Timber Houses. In describing the method of building in concrete (see Vol. on " Brickwork and Masonry," Advanced Series), we gave an illustration of a method of erecting the framework of a timber house, put together in the way usually employed in general practice, and which the student will find illustrated in the next paragraph, where we treat of joints. We believe it will be useful to the student, and interesting in a general way, if we describe here a method of constructing timber houses, introduced and now largely practised in America, which some practical men there say has none of the defects which the older fashioned method, in their belief, possesses. The new style of putting timber together claims to be not only more quickly put in hand than the old method, but enables much lighter materials to be used; hence saving expense in first cost, dispenses with many, if not nearly all, of the usual operations of "carpentry;" thus saves money in labour; and, lastly, gives with lighter materials stronger structures. So far as a strict examination of the principles of this system of timber framing, and a review of the large number of structures which have been built upon it, show, it is difficult to believe otherwise than that these important claims have been and are fairly met.
The system is named the "Balloon Frame System," although why that name has been given to it we fail to see, unless indeed upon the principle of "lucus a non lucendo;" inasmuch as the buildings once fixed on solid earth will be so firmly attached thereto, that the heaviest hurricane will not make them, balloon fashion, fly. Be this as it may, we now proceed to note the chief details of the system thus oddly named. The principle followed out in the system is the employment of the timber in such a way that all the strains, or as many of them as possible, shall be made to act in the direction of the length of the fibres of the wood, thus taking advantage of the strongest characteristic of wood, namely, its tensile strength, which is on the average one-fifth of that of wrought-iron. Timber thus employed can be used of much less thickness than usual. Another feature is dispensing almost entirely with cutting the timber so as to obtain notches, scarfs, tenons, etc., all these, with one exception (fig. 305, at a b c) being dispensed with; and the securing of the various parts together being made dependent entirely upon the nails. These are driven, as will be seen from the diagrams, diagonally, rarely, if ever, at right angles to any part. The value of the "diagonal" principle, applicable as it is to a great variety of mechanical purposes, is not so well known and acted upon as it ought to be. The adoption of it in this case, acting in conjunction with the plan of dispensing with the usual methods of notching and cutting the timbers, tends materially to give the maximum of strength with the minimum of material in the structure.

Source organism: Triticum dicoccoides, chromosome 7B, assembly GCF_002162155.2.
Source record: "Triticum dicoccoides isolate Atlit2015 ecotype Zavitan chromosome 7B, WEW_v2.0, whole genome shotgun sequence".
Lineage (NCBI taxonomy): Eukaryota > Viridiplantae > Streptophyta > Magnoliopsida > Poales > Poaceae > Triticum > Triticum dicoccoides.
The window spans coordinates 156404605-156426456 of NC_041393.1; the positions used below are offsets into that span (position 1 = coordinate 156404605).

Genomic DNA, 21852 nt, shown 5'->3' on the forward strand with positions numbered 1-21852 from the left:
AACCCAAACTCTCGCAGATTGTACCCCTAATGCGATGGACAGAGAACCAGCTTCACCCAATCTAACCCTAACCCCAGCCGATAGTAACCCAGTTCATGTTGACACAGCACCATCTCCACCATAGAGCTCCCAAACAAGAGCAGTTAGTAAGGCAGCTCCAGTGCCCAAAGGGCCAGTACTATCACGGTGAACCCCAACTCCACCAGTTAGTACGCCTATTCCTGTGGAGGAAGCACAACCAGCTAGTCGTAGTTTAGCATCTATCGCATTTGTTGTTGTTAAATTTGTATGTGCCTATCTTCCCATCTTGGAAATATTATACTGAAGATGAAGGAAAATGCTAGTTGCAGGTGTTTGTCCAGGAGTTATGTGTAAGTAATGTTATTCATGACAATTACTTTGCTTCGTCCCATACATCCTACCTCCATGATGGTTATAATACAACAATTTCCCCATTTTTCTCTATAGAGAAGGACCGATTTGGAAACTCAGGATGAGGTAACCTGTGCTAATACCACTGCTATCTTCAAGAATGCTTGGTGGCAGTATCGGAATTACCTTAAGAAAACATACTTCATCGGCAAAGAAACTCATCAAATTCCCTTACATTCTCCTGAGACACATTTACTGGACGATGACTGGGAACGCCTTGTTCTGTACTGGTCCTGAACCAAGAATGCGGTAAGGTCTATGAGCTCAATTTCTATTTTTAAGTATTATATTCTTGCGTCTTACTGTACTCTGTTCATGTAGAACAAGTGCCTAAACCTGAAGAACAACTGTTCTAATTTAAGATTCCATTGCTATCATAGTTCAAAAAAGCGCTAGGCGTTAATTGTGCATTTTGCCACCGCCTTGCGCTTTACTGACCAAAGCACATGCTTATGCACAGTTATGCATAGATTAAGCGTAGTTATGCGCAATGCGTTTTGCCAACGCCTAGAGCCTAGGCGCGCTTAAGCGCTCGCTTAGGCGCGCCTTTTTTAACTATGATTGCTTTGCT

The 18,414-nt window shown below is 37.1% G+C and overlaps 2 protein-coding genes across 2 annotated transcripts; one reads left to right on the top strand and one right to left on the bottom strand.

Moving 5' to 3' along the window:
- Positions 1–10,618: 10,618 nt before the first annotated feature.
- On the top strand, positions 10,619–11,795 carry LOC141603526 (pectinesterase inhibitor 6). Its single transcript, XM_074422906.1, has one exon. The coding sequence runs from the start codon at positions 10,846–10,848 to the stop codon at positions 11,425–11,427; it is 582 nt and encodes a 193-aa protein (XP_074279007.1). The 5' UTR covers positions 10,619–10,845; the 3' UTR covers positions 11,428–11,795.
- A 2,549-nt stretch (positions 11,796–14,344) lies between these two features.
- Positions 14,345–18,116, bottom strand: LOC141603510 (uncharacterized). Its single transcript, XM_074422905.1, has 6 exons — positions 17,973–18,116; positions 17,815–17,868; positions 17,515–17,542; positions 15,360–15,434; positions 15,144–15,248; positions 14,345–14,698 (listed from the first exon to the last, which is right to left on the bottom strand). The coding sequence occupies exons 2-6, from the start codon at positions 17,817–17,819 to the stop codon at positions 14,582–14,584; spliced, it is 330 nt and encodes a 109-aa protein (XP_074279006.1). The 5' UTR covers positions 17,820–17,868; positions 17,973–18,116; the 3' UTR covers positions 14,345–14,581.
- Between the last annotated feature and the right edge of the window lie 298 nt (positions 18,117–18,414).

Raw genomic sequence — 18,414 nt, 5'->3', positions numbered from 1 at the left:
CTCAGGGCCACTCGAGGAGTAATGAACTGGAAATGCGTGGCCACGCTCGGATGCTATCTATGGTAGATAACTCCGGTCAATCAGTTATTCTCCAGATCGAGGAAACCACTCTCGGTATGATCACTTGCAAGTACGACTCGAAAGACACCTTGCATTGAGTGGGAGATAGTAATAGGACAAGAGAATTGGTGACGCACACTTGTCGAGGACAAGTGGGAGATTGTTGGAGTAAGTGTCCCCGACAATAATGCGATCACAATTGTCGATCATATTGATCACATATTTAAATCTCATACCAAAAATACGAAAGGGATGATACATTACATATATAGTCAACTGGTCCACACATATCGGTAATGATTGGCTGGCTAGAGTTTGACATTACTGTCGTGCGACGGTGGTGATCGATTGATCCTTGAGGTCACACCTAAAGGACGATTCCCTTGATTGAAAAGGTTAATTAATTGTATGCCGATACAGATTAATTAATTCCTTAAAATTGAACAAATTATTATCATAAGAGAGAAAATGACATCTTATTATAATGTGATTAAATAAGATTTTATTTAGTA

The first part of the work to be done, say in building a cottage on this system, is the laying of the sill, a a, fig. 301. This may or may not be laid down upon a base of brick or stone, which some would deem necessary to keep off the damp from floor of house; but if the student will observe the arrangement shown in fig. 301, he will come to the conclusion that the floor will be drier than nine-tenths of the floors of cottages as usually built, and this from the distance kept between the surface of the soil - ever more or less damp, rarely dry - and the flooring boards b b. Still further, to secure dryness the space thus left may be filled with clinkers or non-absorbing materials. If, before the flooring boards b b be laid down, a layer of smithy clinkers or coke be put between and under the joists, the floor will be a very dry one. Of course it will be necessary to level the foundation or site upon which the sill a, fig. 301, is laid, and if the site or surface of soil within the boundaries of the sill be excavated or hollowed out a few inches deeper than the surrounding level, the house will be so much the drier, especially if the layer of clinkers be added as already specified. The sills for ordinary sized buildings - indeed for the general run - is eight inches by three, but six inches by three will suffice for small buildings. The sills may simply meet at the corners, the end of the side sill butting square up against the side of the sill at the end of the building, or if preferred the two sills may be spliced or scarfed with a half lap joint, as shown at a b in fig. 302. But this is opposed to the principle of the system. The sills being laid all round the outline of the building, and perfectly level - the level being tested by a spirit level or by a mason's square level - the next operation is putting up the vertical upright posts called " studs," as c c in fig. 301. The ends of these which rest upon the sills a a must be sawn off perfectly square. The scantling or dimensions of the studs is four inches by two, the length is immaterial, that is, the studs need not at first be cut to the exact length before being set up, as they can all be easily cut when necessary. The back stud must be held in place till nailed, the nails being driven in diagonally; four nails are used to each stud, two to each side. The stud must be kept temporarily in position by nailing two laths or pieces of wood to act as stays or struts to the stud and the side of sill. The distance between each stud, from centre to centre, is sixteen inches, excepting at those parts where windows and doors are inserted; at such points the distance between the studs corresponds to the desired width of window or door opening. Each stud is set up, stayed with the lath when got "plumb,'" and then nailed to the sill. The "studs" at the corners, for large buildings used for storage, should be 4 inches square, as at c c in fig. 302, and some prefer to put them in this size even for cottages; but for this class of structure, and for other small buildings, the best plan is to set the studs at the corner, as shown in fig. 303, in which two studs of the dimensions of all the others, four inches by two, are placed so that the end of one, as a, butts against the side of the other, as b, c being the joist. After all the studs are placed and nailed in their respective positions, the next operation is putting in the joists d d, fig. 301, the dimensions of which for the ground floor are seven by two inches. These are laid on their edges resting at their ends upon the sills, and coming close up to the sides of the studs; the ends of the joists must be flush with the outside of sill and stud, as shown in figs. 301 and 302. Each joist has two nails at the end, one driven into the side of the stud, the other into the face of the sill, and both driven diagonally.